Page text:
Distracted on Vacation?: Alamo’s Annual Survey Shows Work and Social Media Pressures Affecting Family Travelers

Fewer U.S. Workers Report Unplugging from Work and Social Media during Family Vacations

 

Alamo 2018 Family Vacation Study Press Release

ST. LOUIS – March 15, 2018 – Vacations allow workers to escape the daily grind, unwind and spend much-needed time with families and friends. But with today’s tech-driven world contributing to an “always on” expectation to check emails, text messages and social media, U.S. workers are finding it increasingly difficult to unplug and relax – even when vacationing with their families.

New research* from the fourth annual 2018 Alamo Rent A Car Family Vacation Survey shows significantly fewer workers prefer to completely unplug from work while on a family vacation. Roughly just one third (37 percent) of Americans report unplugging from work completely while taking time off, a significant drop from 53 percent in the 2017 Alamo Family Vacation Survey. More than half (59 percent) say they put pressure on themselves to work during family vacations, with 57 percent saying they do so to avoid coming back to a mountain of work.

But work isn’t the only vacation distraction – social media is also to blame. Over a third (37 percent) of social media users admit they use social media while on family vacations the same or more than usual, and 16 percent even admit they could never unplug from social media during a family vacation. The need to constantly check posts, texts and newsfeeds has its consequences: nearly one in four people (23 percent) say that they’ve seen social media ruin a family vacation. Overall, more than two out of five people (43 percent) say they wish they could take a vacation from social media.

Millennials Feel Impact the Most

This social media distraction takes its biggest toll on millennials. While 36 percent of millennials have seen social media ruin a family vacation, 22 percent say they could never unplug from social media while on vacation. In fact, 33 percent of millennials feel pressured to post photos on social media to show they’re having a good time, with 26 percent even confessing they grow concerned when their social media followers don’t like or comment on their family vacation posts. In light of its impact on vacationing millennials, it is perhaps not surprising that 53 percent actually wish they could take a vacation from social media.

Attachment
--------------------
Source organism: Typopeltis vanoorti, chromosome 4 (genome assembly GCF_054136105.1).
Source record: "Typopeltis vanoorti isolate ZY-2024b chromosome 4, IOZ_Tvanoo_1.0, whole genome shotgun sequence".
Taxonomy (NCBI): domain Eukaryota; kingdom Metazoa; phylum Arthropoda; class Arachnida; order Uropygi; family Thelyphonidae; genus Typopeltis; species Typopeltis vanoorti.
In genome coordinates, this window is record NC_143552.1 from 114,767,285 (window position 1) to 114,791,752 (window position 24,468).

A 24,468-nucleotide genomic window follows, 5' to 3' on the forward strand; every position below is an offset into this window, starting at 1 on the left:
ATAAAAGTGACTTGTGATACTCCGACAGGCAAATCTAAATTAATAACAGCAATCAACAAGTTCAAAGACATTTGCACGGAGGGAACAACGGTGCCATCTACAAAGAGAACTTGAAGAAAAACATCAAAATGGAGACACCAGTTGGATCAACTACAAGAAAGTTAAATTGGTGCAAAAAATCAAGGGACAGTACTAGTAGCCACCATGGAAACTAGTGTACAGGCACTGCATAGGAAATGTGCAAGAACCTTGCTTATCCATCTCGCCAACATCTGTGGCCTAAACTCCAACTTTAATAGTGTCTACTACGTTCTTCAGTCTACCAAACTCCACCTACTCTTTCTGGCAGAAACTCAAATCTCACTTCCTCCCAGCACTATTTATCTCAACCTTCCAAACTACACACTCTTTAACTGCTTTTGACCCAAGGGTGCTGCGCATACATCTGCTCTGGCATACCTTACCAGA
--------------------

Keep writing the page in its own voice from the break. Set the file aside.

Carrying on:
The research also indicates that social media has an impact on where people go and what they do on vacation. For approximately two in five U.S. families (39 percent), photos they’ve seen on social media have influenced their vacation plans. This number skyrockets for millennials, with two-thirds (60 percent) admitting that they’ve decided where to go or what to do on vacation based on social media posts. But others’ photos are only one way people choose their destination – over one third of millennials (34 percent) and 19 percent of men say they’ve decided where to go or what to do on vacation based on how good their photos would look on social media.

The survey also revealed that many travelers feel pressure to post updates to social media while on vacation. Of U.S. families, 20 percent say they sometimes feel pressured to post photos of their vacation on social media to show they’re having a good time, and more than a fourth (27 percent) admit they post their vacation photos on social media simply to show off the places they visited and the things they saw or did. Parents are more likely (25 percent) to admit they’ve felt pressured to post, in addition to men (23 percent).

“Our research shows that the majority of U.S. families believe the biggest benefit of taking a family vacation is spending time together, said Rob Connors, vice president of brand marketing for Alamo Rent A Car. “But many people aren’t taking full advantage of their relaxation and quality time together on vacation because they’re distracted by work and, more recently, by social media.”

The inability to unplug on vacation can also lead workers to take fewer vacations, overall. According to research from Project: Time Off, a national initiative that researches Americans' vacation habits, nearly eight in ten (78 percent) Americans say they are more comfortable taking vacation if they know they can access work. Unfortunately, the more they access work, the less vacation they take: 62 percent of employees who check in frequently while on vacation leave time off unused, compared to those who check in occasionally (57 percent) or unplug (52 percent). “Vacation can provide the quantity of time that quality relationships require,” said Katie Denis, vice president of Project: Time Off. “But if you are vacationing with your job, you’re missing out on the benefits that travel provides.”